At last … one of my favorite sci-fi books has been adapted into a series. Altered Carbon by Richard Morgan arrived last Friday on Netflix. When I first read the novel, I was mesmerized by the world Morgan created: a world where consciousness could be downloaded into a type of chip located at the base of the neck called a cortical stack. It could then be placed in a body (known chillingly as a sleeve). That sleeve could be a real body, a clone or a synthetic.
The ramifications of this concept are dizzying. Say your body was injured or diseased, and you had the money to pay for a new sleeve—because in this world and like most sci-fi, the wealthy have all the options—you could essentially live forever. But if you’re not rich, this world is not your oyster; it’s grim, gritty, ultraviolent and rife with sexual exploitation.
The 10-episode series is also a future-noirish crime story lead by our hero Takeshi Kovacs. Played by Joel Kinnaman (The Killing, RoboCop), who buffed out uber hard to play our conflicted hero, Kovacs is a mercenary who’s stack has been imprisoned for 250 years for crimes against the state. And now’s he’s been re-sleeved by one of the Meths (as old and rich as Methuselah, get it?) to solve who murdered him. Yes, this rich dude (James Purefoy) is alive again! His consciousness was backed up to his personal cloud before his stack was blown to bits. You see, once your stack is kaput, you’re irretrievably dead.
While the series made some dramatic changes to the novel that weren’t entirely satisfying to me, the overall result was thrilling and very cool. Budget was rumored to be around $100 million. Whatever the budget, every cent is evident on-screen. If you’re a lover of Philip K. Dick’s novels and the polluted, ad-fueled and rainy world of Blade Runner—which turned those motifs into sci-fi visual canon—you must check it out!
I get this question a lot from my film students: what more can I do to learn about filmmaking and the industry?
The answer is multi-fold:
Watch as many films or TV shows as you can. From indies to blockbusters, foreign films, in a theater, streaming, it doesn’t matter. The more content you watch, the more you’ll learn about storytelling and filmmaking techniques. (Although, I’m not a fan of phone viewing; all you get is the story and not the incredible cinematics.)
This seems pretty obvious, right? You’ll be amazed at the number of students I’ve encountered who don’t see anything. The reasons why are always the same: any extra time is spent texting, on social media channels or watching YouTube. I admit to falling into a YouTube cyberhole (Dr. Pimple Popper, stop feeding our popaholic addiction!) but I can pull myself out. For some, it’s practically impossible. Which leads me to …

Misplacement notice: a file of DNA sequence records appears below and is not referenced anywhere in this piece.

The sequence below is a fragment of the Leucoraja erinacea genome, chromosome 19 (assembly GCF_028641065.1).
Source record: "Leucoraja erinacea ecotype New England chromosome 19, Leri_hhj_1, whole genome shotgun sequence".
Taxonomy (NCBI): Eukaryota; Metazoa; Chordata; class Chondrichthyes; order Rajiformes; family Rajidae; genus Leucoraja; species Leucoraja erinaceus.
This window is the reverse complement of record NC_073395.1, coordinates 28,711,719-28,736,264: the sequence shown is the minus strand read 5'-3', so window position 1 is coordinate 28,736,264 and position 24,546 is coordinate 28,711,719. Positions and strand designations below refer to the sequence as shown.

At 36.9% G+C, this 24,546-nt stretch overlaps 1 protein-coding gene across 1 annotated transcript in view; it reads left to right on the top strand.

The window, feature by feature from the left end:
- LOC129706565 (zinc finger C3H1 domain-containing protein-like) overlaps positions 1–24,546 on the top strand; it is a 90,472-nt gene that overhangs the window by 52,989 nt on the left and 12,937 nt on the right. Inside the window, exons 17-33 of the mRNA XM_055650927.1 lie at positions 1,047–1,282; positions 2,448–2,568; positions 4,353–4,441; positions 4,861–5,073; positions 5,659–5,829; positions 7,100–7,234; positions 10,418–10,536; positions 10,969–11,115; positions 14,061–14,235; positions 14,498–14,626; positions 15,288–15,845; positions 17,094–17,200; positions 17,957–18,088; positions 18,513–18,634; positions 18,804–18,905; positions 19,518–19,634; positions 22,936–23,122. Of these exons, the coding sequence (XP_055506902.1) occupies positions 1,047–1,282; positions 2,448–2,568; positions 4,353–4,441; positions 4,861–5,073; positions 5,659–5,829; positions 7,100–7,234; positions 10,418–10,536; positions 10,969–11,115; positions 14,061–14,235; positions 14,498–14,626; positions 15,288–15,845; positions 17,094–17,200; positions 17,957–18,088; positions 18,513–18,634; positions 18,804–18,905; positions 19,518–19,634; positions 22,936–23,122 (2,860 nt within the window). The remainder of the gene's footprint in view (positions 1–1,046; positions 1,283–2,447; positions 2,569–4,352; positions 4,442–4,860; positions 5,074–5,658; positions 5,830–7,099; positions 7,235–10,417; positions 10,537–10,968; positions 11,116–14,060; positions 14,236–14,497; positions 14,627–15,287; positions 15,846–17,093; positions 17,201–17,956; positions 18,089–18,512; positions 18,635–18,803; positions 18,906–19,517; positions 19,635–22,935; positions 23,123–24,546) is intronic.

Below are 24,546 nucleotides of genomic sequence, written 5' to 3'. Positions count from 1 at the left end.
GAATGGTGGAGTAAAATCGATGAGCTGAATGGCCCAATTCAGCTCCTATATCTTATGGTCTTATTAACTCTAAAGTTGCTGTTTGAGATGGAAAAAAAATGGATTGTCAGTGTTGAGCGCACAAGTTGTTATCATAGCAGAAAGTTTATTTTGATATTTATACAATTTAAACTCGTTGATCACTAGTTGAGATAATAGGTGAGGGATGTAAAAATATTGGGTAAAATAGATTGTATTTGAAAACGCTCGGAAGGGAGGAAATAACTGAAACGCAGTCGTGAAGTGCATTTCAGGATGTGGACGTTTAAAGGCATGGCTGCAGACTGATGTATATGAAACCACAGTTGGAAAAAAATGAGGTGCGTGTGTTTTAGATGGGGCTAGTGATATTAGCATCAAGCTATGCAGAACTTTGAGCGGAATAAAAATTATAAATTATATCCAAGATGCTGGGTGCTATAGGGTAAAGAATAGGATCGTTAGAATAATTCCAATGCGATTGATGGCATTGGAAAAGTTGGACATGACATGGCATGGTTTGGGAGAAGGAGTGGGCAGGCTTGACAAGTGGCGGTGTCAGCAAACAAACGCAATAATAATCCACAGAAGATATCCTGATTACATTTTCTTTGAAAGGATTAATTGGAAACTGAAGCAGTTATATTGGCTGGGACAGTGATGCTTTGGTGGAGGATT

Prioritize your viewing. If you want to be a director, cinematographer, editor or production designer, watch all the films made by your favorites and analyze them. Go the extra mile: listen to their DVD commentary, read interviews and film criticism. You love Christopher Nolan or Gordon Willis? Dive into their oeuvre—it’s the best kind of personal film school.
The same goes for being a writer, producer, documentarian. Immerse yourself and become that annoying film nerd … and I say this with the utmost affection.
Also, for aspiring writers… not only should you watch movies written by your fave screen and tv writers, read the scripts. It’s easy to get caught up in the visuals of a movie, so reading helps isolate the written storytelling and structure. Scripts are available online. For free! (Read about the 2021 award season screenplays too.)
Read the tradesto find out what producers, directors, actors, and studios are doing what, what’s in development, what are the hot spec screenplay sales, ratings, studio wars, intrigue and more—this info is all there for the gleaning: THR, Variety, Deadline, Cynopsis, TV By the Numbers, to name a few.
Listen to The Businesson KCRW, hosted by Kim Masters, editor-at-large of the Hollywood Reporter, the weekly program covers an industry report then follows with interviews of mainstream to indie talent about their current projects. There are lots of insights to be had here. Previous shows are archived.
Listen to The Treatment, also on KCRW, hosted by film critic Elvis Mitchell. In his weekly show, he interviews innovative talent from the entertainment industry. He’s such a film champion that he can always find something informative and positive to say about any movie. I may not agree with his tastes but I always get something out of his perspective.
Practice, practice, practice.Write and shoot. Technology has made it so easy to shoot and edit anything, and it’s cheaper than ever. And there’s really no excuse not to.
Ever wonder what happened to Renton, Sick Boy and the other miscreants from the movie Trainspotting (1996) directed by Danny Boyle? Twenty years later we get to find out as the sequel T2 Trainspotting releases this week. I can’t wait! This was one of my favorite movies of the 90s. I loved it for its in-your-face visual style, insane characters and memorable performances, which introduced us to Ewan McGregor, Jonny Lee Miller, Ewen Bremner, Robert Carlyle and Kelly MacDonald.
This movie made such an impact on me that every film class I teach I show the infamous “toilet scene.” It is one of the great examples of how metaphor is used filmically. Renton played by Ewan McGregor loves his drugs so much that he’s willing to “dive” into the “worst toilet in Scotland” to retrieve them. It’s a funny, brilliant and gag-inducing representation of a junkie’s priorities. You been warned. Enjoy!